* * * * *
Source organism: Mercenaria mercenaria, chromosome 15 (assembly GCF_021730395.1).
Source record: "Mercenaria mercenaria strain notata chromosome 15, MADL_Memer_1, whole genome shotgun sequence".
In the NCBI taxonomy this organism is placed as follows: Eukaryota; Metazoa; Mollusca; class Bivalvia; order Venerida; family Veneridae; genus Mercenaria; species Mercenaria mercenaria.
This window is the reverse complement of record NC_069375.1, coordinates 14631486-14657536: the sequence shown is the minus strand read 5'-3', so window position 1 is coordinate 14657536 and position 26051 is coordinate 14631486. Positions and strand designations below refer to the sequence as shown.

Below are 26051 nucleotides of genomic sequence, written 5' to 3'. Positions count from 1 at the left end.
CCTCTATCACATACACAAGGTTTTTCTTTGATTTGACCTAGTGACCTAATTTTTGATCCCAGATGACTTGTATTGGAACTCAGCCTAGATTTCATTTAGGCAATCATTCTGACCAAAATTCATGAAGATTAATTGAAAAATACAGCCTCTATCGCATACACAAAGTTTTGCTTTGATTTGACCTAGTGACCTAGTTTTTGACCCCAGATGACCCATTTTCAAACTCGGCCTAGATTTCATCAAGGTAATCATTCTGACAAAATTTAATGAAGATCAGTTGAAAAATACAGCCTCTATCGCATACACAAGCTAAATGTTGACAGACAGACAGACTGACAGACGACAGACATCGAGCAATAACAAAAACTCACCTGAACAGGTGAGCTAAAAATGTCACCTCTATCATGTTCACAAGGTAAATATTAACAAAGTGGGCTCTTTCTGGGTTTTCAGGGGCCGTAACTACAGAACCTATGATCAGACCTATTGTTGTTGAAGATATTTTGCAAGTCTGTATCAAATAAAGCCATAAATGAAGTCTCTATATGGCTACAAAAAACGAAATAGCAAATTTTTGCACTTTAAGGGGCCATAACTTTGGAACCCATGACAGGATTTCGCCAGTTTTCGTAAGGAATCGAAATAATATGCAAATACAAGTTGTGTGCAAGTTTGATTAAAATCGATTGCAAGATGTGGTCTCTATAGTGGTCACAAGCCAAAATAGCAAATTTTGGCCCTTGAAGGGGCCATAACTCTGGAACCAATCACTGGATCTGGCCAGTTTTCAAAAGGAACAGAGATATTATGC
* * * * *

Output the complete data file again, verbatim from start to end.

Source organism: Mercenaria mercenaria, chromosome 15 (assembly GCF_021730395.1).
Source record: "Mercenaria mercenaria strain notata chromosome 15, MADL_Memer_1, whole genome shotgun sequence".
In the NCBI taxonomy this organism is placed as follows: Eukaryota; Metazoa; Mollusca; class Bivalvia; order Venerida; family Veneridae; genus Mercenaria; species Mercenaria mercenaria.
This window is the reverse complement of record NC_069375.1, coordinates 14631486-14657536: the sequence shown is the minus strand read 5'-3', so window position 1 is coordinate 14657536 and position 26051 is coordinate 14631486. Positions and strand designations below refer to the sequence as shown.

Below are 26051 nucleotides of genomic sequence, written 5' to 3'. Positions count from 1 at the left end.
CCTCTATCACATACACAAGGTTTTTCTTTGATTTGACCTAGTGACCTAATTTTTGATCCCAGATGACTTGTATTGGAACTCAGCCTAGATTTCATTTAGGCAATCATTCTGACCAAAATTCATGAAGATTAATTGAAAAATACAGCCTCTATCGCATACACAAAGTTTTGCTTTGATTTGACCTAGTGACCTAGTTTTTGACCCCAGATGACCCATTTTCAAACTCGGCCTAGATTTCATCAAGGTAATCATTCTGACAAAATTTAATGAAGATCAGTTGAAAAATACAGCCTCTATCGCATACACAAGCTAAATGTTGACAGACAGACAGACTGACAGACGACAGACATCGAGCAATAACAAAAACTCACCTGAACAGGTGAGCTAAAAATGTCACCTCTATCATGTTCACAAGGTAAATATTAACAAAGTGGGCTCTTTCTGGGTTTTCAGGGGCCGTAACTACAGAACCTATGATCAGACCTATTGTTGTTGAAGATATTTTGCAAGTCTGTATCAAATAAAGCCATAAATGAAGTCTCTATATGGCTACAAAAAACGAAATAGCAAATTTTTGCACTTTAAGGGGCCATAACTTTGGAACCCATGACAGGATTTCGCCAGTTTTCGTAAGGAATCGAAATAATATGCAAATACAAGTTGTGTGCAAGTTTGATTAAAATCGATTGCAAGATGTGGTCTCTATAGTGGTCACAAGCCAAAATAGCAAATTTTGGCCCTTGAAGGGGCCATAACTCTGGAACCAATCACTGGATCTGGCCAGTTTTCAAAAGGAACAGAGATATTATGC